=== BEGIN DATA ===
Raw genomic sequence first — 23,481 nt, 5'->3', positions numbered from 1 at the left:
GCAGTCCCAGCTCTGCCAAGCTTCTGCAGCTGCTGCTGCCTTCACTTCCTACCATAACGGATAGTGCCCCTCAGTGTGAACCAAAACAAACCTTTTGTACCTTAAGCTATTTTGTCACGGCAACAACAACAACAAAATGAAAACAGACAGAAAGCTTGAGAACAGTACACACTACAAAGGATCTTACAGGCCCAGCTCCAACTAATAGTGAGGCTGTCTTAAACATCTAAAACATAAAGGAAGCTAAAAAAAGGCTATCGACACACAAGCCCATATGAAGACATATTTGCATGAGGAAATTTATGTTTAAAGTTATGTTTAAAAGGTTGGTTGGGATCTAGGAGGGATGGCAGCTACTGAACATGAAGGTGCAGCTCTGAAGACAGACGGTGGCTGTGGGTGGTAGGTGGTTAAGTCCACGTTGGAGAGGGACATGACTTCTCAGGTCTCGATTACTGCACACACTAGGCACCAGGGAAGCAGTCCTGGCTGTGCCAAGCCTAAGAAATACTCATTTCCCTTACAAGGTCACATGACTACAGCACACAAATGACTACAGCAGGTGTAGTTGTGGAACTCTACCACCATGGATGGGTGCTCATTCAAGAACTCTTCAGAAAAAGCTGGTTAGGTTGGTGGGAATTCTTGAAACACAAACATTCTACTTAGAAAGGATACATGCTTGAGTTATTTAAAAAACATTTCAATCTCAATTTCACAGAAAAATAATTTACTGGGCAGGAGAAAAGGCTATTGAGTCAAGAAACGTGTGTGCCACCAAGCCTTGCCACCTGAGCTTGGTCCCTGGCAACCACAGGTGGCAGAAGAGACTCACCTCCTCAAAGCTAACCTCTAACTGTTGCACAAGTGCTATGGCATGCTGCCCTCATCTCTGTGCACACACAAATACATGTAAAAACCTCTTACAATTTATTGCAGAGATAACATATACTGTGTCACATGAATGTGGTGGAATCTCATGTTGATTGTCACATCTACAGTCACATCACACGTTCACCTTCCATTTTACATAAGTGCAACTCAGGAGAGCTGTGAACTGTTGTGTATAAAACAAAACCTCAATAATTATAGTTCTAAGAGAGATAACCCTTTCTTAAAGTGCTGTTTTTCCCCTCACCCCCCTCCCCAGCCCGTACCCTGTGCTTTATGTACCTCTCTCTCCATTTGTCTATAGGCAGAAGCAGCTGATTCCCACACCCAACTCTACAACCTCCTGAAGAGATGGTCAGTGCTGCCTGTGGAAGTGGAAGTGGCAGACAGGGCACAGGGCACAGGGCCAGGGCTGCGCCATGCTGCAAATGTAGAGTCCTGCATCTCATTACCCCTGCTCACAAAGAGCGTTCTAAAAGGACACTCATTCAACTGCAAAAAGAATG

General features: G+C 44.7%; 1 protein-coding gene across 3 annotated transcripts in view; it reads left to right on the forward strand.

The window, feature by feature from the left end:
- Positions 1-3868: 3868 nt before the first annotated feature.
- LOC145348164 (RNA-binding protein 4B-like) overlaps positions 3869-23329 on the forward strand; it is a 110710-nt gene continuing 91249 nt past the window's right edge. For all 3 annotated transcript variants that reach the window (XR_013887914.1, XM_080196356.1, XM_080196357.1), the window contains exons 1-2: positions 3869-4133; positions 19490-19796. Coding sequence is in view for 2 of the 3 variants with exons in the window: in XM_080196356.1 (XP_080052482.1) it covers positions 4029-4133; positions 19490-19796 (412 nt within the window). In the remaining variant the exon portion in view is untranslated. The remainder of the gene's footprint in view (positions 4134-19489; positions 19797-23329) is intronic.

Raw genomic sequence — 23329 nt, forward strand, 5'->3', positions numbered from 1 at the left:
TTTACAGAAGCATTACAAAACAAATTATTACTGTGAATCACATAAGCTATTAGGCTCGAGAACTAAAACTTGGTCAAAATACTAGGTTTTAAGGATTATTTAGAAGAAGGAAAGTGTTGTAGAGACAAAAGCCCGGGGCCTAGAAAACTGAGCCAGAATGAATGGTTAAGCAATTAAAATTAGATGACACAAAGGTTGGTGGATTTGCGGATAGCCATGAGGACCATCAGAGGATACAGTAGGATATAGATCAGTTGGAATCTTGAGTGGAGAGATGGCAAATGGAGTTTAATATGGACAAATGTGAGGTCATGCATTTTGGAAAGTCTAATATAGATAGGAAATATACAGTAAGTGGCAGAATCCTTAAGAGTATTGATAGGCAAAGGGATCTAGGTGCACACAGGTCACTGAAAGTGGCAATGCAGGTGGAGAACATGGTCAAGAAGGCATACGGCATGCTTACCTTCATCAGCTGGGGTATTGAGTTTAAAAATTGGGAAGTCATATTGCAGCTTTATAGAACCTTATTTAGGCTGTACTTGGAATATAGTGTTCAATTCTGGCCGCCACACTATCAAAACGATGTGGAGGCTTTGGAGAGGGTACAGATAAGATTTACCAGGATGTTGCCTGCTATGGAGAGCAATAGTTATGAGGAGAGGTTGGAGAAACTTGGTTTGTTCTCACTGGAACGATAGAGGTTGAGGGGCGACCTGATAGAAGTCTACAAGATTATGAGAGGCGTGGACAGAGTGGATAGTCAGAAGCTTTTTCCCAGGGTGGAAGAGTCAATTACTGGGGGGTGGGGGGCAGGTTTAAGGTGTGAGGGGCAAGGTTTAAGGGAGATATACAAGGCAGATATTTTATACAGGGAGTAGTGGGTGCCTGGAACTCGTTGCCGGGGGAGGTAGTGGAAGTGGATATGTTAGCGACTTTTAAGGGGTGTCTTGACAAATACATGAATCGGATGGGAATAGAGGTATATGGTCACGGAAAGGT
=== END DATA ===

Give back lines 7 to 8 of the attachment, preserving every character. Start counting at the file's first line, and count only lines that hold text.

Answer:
Raw genomic sequence — 23329 nt, forward strand, 5'->3', positions numbered from 1 at the left:
TTTACAGAAGCATTACAAAACAAATTATTACTGTGAATCACATAAGCTATTAGGCTCGAGAACTAAAACTTGGTCAAAATACTAGGTTTTAAGGATTATTTAGAAGAAGGAAAGTGTTGTAGAGACAAAAGCCCGGGGCCTAGAAAACTGAGCCAGAATGAATGGTTAAGCAATTAAAATTAGATGACACAAAGGTTGGTGGATTTGCGGATAGCCATGAGGACCATCAGAGGATACAGTAGGATATAGATCAGTTGGAATCTTGAGTGGAGAGATGGCAAATGGAGTTTAATATGGACAAATGTGAGGTCATGCATTTTGGAAAGTCTAATATAGATAGGAAATATACAGTAAGTGGCAGAATCCTTAAGAGTATTGATAGGCAAAGGGATCTAGGTGCACACAGGTCACTGAAAGTGGCAATGCAGGTGGAGAACATGGTCAAGAAGGCATACGGCATGCTTACCTTCATCAGCTGGGGTATTGAGTTTAAAAATTGGGAAGTCATATTGCAGCTTTATAGAACCTTATTTAGGCTGTACTTGGAATATAGTGTTCAATTCTGGCCGCCACACTATCAAAACGATGTGGAGGCTTTGGAGAGGGTACAGATAAGATTTACCAGGATGTTGCCTGCTATGGAGAGCAATAGTTATGAGGAGAGGTTGGAGAAACTTGGTTTGTTCTCACTGGAACGATAGAGGTTGAGGGGCGACCTGATAGAAGTCTACAAGATTATGAGAGGCGTGGACAGAGTGGATAGTCAGAAGCTTTTTCCCAGGGTGGAAGAGTCAATTACTGGGGGGTGGGGGGCAGGTTTAAGGTGTGAGGGGCAAGGTTTAAGGGAGATATACAAGGCAGATATTTTATACAGGGAGTAGTGGGTGCCTGGAACTCGTTGCCGGGGGAGGTAGTGGAAGTGGATATGTTAGCGACTTTTAAGGGGTGTCTTGACAAATACATGAATCGGATGGGAATAGAGGTATATGGTCACGGAAAGGT